On the day of our inspection people were not cared for safely. Staff knew how to safeguard people against abuse however staff did not have the appropriate competencies and skills to provide safe care. Staff did not respond appropriately and in good time to people's changing needs.

Medicines were not managed appropriately and safely. People did not always get their medicines as prescribed. The management of infection prevention and control did not mitigate the risk of cross infection.

Staff did not follow care plans when delivering care. Staff did not respond in an appropriate manner to people and did not always provide emotional support to people. Staff were not consistently kind to people when they were providing support. People did not have their privacy and dignity considered. Staff were able to tell us about people’s needs but we did not see care being provided in a way that met their needs.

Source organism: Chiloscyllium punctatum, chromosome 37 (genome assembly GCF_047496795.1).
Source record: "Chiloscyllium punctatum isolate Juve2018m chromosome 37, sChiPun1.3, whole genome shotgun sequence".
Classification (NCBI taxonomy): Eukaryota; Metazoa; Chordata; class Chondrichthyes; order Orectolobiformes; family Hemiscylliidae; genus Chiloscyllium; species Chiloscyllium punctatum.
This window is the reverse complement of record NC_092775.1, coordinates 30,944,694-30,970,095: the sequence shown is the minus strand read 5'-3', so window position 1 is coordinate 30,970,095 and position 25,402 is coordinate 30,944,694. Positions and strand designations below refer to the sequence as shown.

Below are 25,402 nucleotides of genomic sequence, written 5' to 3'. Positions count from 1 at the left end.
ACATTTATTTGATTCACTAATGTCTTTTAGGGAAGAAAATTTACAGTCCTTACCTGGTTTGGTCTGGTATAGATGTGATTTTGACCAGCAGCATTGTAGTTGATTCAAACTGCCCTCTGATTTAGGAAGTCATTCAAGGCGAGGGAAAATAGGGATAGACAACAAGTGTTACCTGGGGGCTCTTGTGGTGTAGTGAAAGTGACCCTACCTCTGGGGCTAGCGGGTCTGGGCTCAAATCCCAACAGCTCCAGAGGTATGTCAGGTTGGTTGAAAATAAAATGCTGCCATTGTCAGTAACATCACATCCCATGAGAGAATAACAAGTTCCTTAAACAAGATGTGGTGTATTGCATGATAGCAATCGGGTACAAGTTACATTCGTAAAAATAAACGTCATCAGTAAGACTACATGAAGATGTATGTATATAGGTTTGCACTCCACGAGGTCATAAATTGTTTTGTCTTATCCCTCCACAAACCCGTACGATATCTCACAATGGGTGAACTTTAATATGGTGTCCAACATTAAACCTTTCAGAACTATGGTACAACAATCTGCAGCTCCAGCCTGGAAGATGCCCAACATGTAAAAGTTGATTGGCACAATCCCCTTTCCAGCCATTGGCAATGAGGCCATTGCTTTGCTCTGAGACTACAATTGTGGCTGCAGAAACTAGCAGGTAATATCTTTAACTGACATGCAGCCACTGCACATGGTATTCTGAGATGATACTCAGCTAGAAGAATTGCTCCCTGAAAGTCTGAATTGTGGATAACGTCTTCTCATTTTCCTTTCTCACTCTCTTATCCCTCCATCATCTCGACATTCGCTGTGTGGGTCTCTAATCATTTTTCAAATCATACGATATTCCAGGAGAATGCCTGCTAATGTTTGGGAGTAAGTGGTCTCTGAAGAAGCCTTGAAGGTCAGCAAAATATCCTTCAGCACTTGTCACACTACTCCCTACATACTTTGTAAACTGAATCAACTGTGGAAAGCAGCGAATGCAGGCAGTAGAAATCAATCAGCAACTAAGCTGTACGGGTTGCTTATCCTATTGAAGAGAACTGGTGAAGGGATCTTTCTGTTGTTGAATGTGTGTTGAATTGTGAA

We found that people’s health care needs were assessed however care was not planned and delivered to meet those needs. People had access to healthcare professionals such as the district nurse and GP and also specialist professionals. However we observed medical assistance was not always provided in a timely manner.

Staff did not always provide care according to their training. Staff were provided with training on core areas but had not received training in areas specific to the needs of people who lived at the home such as care of people with dementia. The provider had a training plan in place and staff had received supervision.